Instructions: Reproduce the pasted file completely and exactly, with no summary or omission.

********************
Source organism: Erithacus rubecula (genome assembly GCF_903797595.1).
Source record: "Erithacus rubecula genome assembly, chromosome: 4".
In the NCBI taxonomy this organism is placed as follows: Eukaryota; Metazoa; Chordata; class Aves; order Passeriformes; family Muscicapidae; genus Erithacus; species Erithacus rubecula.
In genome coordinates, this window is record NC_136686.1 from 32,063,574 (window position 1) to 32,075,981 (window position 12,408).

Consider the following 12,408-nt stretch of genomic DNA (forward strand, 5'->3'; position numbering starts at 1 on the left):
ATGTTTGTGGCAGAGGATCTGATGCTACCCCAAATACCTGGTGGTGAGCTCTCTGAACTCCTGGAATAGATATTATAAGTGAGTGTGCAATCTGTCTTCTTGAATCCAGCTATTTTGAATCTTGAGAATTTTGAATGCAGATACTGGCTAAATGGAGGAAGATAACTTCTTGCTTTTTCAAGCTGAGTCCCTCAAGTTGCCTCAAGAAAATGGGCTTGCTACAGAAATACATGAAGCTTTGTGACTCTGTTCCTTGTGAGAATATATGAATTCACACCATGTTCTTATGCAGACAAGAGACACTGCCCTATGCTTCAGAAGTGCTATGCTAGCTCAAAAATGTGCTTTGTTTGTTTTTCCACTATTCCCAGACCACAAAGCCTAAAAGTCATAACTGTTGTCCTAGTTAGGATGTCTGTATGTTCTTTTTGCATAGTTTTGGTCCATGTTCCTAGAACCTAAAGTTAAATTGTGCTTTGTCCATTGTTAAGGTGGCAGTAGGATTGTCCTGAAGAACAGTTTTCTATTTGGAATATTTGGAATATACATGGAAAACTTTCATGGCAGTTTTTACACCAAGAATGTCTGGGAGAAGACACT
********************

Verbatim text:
Source organism: Erithacus rubecula (genome assembly GCF_903797595.1).
Source record: "Erithacus rubecula genome assembly, chromosome: 4".
In the NCBI taxonomy this organism is placed as follows: Eukaryota; Metazoa; Chordata; class Aves; order Passeriformes; family Muscicapidae; genus Erithacus; species Erithacus rubecula.
In genome coordinates, this window is record NC_136686.1 from 32,063,574 (window position 1) to 32,075,981 (window position 12,408).

Consider the following 12,408-nt stretch of genomic DNA (forward strand, 5'->3'; position numbering starts at 1 on the left):
ATGTTTGTGGCAGAGGATCTGATGCTACCCCAAATACCTGGTGGTGAGCTCTCTGAACTCCTGGAATAGATATTATAAGTGAGTGTGCAATCTGTCTTCTTGAATCCAGCTATTTTGAATCTTGAGAATTTTGAATGCAGATACTGGCTAAATGGAGGAAGATAACTTCTTGCTTTTTCAAGCTGAGTCCCTCAAGTTGCCTCAAGAAAATGGGCTTGCTACAGAAATACATGAAGCTTTGTGACTCTGTTCCTTGTGAGAATATATGAATTCACACCATGTTCTTATGCAGACAAGAGACACTGCCCTATGCTTCAGAAGTGCTATGCTAGCTCAAAAATGTGCTTTGTTTGTTTTTCCACTATTCCCAGACCACAAAGCCTAAAAGTCATAACTGTTGTCCTAGTTAGGATGTCTGTATGTTCTTTTTGCATAGTTTTGGTCCATGTTCCTAGAACCTAAAGTTAAATTGTGCTTTGTCCATTGTTAAGGTGGCAGTAGGATTGTCCTGAAGAACAGTTTTCTATTTGGAATATTTGGAATATACATGGAAAACTTTCATGGCAGTTTTTACACCAAGAATGTCTGGGAGAAGACACT